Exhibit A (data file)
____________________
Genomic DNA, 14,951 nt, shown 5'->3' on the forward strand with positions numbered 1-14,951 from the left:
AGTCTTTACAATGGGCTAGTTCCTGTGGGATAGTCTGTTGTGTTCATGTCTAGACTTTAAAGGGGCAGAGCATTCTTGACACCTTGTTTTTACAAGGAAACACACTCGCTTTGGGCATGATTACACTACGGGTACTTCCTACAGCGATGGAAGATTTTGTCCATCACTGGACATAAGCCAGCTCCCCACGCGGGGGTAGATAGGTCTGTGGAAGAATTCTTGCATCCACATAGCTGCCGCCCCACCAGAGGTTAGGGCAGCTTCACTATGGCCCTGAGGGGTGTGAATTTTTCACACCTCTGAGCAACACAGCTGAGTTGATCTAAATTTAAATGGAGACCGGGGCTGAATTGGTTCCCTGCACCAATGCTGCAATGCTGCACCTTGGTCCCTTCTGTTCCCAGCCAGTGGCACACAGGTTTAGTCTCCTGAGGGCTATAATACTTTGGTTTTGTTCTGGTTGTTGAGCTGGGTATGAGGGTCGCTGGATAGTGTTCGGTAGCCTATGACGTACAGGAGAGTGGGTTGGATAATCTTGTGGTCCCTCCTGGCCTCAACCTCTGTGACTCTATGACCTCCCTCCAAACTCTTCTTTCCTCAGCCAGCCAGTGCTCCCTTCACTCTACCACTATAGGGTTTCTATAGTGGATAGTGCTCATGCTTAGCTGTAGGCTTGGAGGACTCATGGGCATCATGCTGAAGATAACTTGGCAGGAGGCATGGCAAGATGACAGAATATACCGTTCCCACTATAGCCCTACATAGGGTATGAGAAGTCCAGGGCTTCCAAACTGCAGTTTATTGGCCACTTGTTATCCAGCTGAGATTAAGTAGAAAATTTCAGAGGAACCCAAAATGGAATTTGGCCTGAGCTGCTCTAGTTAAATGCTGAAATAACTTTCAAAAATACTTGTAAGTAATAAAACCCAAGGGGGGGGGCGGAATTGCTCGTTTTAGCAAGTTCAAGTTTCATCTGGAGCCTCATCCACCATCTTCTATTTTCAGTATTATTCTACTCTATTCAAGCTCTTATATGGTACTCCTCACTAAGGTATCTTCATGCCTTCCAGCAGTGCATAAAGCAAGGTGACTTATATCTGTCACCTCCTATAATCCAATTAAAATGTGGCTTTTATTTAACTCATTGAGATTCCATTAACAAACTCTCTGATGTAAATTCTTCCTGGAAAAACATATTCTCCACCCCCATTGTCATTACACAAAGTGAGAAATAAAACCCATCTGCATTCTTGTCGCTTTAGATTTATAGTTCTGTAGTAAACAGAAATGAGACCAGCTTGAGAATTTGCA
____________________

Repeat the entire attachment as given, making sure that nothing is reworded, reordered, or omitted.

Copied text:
Genomic DNA, 14,951 nt, shown 5'->3' on the forward strand with positions numbered 1-14,951 from the left:
AGTCTTTACAATGGGCTAGTTCCTGTGGGATAGTCTGTTGTGTTCATGTCTAGACTTTAAAGGGGCAGAGCATTCTTGACACCTTGTTTTTACAAGGAAACACACTCGCTTTGGGCATGATTACACTACGGGTACTTCCTACAGCGATGGAAGATTTTGTCCATCACTGGACATAAGCCAGCTCCCCACGCGGGGGTAGATAGGTCTGTGGAAGAATTCTTGCATCCACATAGCTGCCGCCCCACCAGAGGTTAGGGCAGCTTCACTATGGCCCTGAGGGGTGTGAATTTTTCACACCTCTGAGCAACACAGCTGAGTTGATCTAAATTTAAATGGAGACCGGGGCTGAATTGGTTCCCTGCACCAATGCTGCAATGCTGCACCTTGGTCCCTTCTGTTCCCAGCCAGTGGCACACAGGTTTAGTCTCCTGAGGGCTATAATACTTTGGTTTTGTTCTGGTTGTTGAGCTGGGTATGAGGGTCGCTGGATAGTGTTCGGTAGCCTATGACGTACAGGAGAGTGGGTTGGATAATCTTGTGGTCCCTCCTGGCCTCAACCTCTGTGACTCTATGACCTCCCTCCAAACTCTTCTTTCCTCAGCCAGCCAGTGCTCCCTTCACTCTACCACTATAGGGTTTCTATAGTGGATAGTGCTCATGCTTAGCTGTAGGCTTGGAGGACTCATGGGCATCATGCTGAAGATAACTTGGCAGGAGGCATGGCAAGATGACAGAATATACCGTTCCCACTATAGCCCTACATAGGGTATGAGAAGTCCAGGGCTTCCAAACTGCAGTTTATTGGCCACTTGTTATCCAGCTGAGATTAAGTAGAAAATTTCAGAGGAACCCAAAATGGAATTTGGCCTGAGCTGCTCTAGTTAAATGCTGAAATAACTTTCAAAAATACTTGTAAGTAATAAAACCCAAGGGGGGGGGCGGAATTGCTCGTTTTAGCAAGTTCAAGTTTCATCTGGAGCCTCATCCACCATCTTCTATTTTCAGTATTATTCTACTCTATTCAAGCTCTTATATGGTACTCCTCACTAAGGTATCTTCATGCCTTCCAGCAGTGCATAAAGCAAGGTGACTTATATCTGTCACCTCCTATAATCCAATTAAAATGTGGCTTTTATTTAACTCATTGAGATTCCATTAACAAACTCTCTGATGTAAATTCTTCCTGGAAAAACATATTCTCCACCCCCATTGTCATTACACAAAGTGAGAAATAAAACCCATCTGCATTCTTGTCGCTTTAGATTTATAGTTCTGTAGTAAACAGAAATGAGACCAGCTTGAGAATTTGCA